The Editorial Voice at a Traveling Lizard Show
I had a very disappointing trip to the Wisconsin State Fair this weekend — through bad luck (and a lack of posted information) I came on the day when they were “changing over” the livestock barns. No wandering through the aisles of cows and horses for me.
Since that’s my favorite part of the State Fair it was a bit of a blow, but I rallied gamely and shelled out the two bucks for one of those traveling reptile exhibits, on the theory that it was better to see some animals, even if they weren’t locals.
(That’s not me in the photo, if there was any confusion. That’s the ticket taker.)
They didn’t want you taking pictures inside, so I unfortunately can’t share the enormously fat and very personable alligator Albert with you (never seen double chins on a lizard before), but they were nice enough to let me photograph the informational placards above the exhibits.
Most were what you would expect: a few sentences about diet, region, the various unusual characteristics like albinism, and so on. I didn’t think you all would be interested in those, and if you are there’s Wikipedia. But I did like this one, tucked innocently in among all the other informational signs:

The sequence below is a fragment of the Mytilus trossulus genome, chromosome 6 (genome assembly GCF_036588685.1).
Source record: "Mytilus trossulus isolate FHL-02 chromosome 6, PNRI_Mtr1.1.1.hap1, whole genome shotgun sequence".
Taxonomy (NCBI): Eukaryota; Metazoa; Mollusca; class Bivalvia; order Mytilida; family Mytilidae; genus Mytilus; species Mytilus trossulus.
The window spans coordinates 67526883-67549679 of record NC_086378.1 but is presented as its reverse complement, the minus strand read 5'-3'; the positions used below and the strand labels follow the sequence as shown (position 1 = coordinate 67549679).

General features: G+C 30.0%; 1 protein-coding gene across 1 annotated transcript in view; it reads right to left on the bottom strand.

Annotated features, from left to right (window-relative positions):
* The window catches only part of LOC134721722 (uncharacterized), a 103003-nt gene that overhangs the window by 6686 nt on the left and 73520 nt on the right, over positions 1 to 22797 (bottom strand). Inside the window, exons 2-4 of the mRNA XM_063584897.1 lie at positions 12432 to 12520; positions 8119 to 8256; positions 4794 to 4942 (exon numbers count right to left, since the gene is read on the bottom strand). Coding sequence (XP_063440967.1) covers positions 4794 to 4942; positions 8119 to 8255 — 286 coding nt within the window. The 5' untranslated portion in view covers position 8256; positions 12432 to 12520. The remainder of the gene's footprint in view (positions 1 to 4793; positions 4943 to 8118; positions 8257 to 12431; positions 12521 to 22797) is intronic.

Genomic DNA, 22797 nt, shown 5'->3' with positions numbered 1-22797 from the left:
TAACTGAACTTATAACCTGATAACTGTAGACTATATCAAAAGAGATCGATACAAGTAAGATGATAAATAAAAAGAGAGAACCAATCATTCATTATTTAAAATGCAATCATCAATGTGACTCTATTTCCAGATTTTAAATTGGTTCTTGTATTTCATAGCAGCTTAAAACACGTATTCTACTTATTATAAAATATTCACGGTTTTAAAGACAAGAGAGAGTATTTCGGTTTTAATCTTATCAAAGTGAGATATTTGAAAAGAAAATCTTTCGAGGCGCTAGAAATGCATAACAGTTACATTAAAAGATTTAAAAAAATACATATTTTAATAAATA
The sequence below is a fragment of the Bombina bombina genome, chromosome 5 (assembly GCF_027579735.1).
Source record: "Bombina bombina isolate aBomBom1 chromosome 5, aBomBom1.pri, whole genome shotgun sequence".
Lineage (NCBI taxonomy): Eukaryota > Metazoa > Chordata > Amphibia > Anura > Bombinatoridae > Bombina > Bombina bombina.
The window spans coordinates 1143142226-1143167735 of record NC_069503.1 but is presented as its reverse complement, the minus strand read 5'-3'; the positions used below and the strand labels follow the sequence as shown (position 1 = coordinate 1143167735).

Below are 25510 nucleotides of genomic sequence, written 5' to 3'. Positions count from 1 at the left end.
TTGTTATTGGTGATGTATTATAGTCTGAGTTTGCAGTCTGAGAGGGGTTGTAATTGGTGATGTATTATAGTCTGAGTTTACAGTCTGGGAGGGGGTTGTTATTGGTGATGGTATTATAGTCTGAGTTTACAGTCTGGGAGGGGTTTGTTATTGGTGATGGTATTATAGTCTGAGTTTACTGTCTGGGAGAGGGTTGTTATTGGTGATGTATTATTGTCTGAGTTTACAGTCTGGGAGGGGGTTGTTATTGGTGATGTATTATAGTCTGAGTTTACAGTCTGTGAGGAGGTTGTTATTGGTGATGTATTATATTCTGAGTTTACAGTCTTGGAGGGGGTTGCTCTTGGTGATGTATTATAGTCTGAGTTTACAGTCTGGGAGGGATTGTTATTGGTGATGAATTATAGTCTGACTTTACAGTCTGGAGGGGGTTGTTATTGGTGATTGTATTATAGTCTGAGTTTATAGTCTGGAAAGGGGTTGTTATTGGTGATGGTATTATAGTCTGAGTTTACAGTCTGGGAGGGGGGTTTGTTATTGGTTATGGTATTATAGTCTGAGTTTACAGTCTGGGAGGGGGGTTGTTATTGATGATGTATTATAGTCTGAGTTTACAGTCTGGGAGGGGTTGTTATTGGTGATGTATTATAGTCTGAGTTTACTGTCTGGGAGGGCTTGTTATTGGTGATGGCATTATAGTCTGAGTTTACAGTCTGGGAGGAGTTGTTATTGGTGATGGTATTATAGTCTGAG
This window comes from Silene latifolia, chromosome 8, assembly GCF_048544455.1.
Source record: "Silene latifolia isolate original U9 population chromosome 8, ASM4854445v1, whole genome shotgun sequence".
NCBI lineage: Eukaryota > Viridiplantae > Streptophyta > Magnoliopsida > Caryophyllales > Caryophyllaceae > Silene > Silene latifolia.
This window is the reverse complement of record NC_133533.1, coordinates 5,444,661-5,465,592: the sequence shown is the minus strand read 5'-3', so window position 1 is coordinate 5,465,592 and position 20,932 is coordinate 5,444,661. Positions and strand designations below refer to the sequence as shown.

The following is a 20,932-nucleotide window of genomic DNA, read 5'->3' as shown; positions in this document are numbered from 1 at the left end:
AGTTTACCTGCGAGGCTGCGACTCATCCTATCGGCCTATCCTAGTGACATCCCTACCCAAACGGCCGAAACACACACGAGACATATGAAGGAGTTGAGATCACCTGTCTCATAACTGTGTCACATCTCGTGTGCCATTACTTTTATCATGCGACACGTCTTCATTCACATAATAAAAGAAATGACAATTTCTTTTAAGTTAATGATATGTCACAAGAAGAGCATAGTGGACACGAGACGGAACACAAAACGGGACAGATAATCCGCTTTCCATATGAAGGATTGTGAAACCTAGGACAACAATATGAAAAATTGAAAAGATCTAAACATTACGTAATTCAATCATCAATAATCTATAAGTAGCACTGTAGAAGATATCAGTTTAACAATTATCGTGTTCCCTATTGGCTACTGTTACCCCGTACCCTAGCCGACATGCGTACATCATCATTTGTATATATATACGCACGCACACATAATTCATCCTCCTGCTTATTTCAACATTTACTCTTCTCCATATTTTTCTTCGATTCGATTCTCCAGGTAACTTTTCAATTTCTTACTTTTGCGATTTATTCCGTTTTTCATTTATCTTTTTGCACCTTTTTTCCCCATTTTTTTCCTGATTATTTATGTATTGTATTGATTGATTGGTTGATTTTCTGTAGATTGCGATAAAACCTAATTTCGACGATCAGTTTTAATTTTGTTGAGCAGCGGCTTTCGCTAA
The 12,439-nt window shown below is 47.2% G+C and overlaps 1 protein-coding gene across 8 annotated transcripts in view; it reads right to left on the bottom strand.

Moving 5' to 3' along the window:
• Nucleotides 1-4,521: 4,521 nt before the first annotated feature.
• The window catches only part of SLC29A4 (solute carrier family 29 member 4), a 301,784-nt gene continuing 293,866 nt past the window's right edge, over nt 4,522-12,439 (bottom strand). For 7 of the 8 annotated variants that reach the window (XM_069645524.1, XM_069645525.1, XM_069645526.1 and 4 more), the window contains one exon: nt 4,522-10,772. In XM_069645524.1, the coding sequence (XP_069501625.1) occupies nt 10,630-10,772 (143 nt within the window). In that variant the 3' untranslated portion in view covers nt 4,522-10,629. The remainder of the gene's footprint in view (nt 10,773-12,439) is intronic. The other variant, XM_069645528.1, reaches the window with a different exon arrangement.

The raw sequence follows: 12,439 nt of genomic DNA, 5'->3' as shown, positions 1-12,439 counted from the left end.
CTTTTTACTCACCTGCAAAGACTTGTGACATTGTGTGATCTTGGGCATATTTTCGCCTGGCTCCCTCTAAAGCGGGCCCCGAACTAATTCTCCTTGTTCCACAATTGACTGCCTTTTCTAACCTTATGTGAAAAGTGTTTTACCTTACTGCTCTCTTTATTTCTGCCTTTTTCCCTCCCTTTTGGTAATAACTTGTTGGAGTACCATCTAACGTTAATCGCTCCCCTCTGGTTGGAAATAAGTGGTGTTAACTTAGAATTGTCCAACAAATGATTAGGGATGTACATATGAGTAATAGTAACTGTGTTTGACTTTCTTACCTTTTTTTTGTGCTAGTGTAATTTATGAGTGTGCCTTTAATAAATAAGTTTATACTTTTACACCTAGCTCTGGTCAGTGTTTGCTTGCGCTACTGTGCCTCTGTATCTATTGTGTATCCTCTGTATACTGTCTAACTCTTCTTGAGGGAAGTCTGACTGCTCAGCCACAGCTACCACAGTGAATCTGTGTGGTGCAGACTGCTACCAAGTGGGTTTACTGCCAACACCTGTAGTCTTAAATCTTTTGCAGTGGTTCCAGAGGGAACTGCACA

For those that can’t enlarge to a readable size (you just click on the image, FYI), the text reads
There was a time when the only good snake was a dead snake. This unfortunate attitude is now almost extinct except among the ignorant, intolerant and the pitiful, sadistic vandals who kill everything that moves. If you are observing this exhibit and have ill feelings about the subject matter, remember this is a “learned” behavior and maybe [sic] corrected by objective attitudes about the world around us.
For the record I’m largely in agreement with the sentiment. But I loved its appearance alongside the dietary needs of pythons, and the use of the phrase “objective attitudes” in a searingly editorial paragraph.
If we want to extrapolate, this is the same general problem that plagues most news sources these days: phrases like “pitiful, sadistic vandals” littering ostensibly-factual pieces.
The editorial page (and its clear division from the actual news) was a great invention of the newspaper industry. Unfortunately, there’s no clear equivalent in blogs and televised news — or in traveling reptile shows.
Albert sure was cute, though.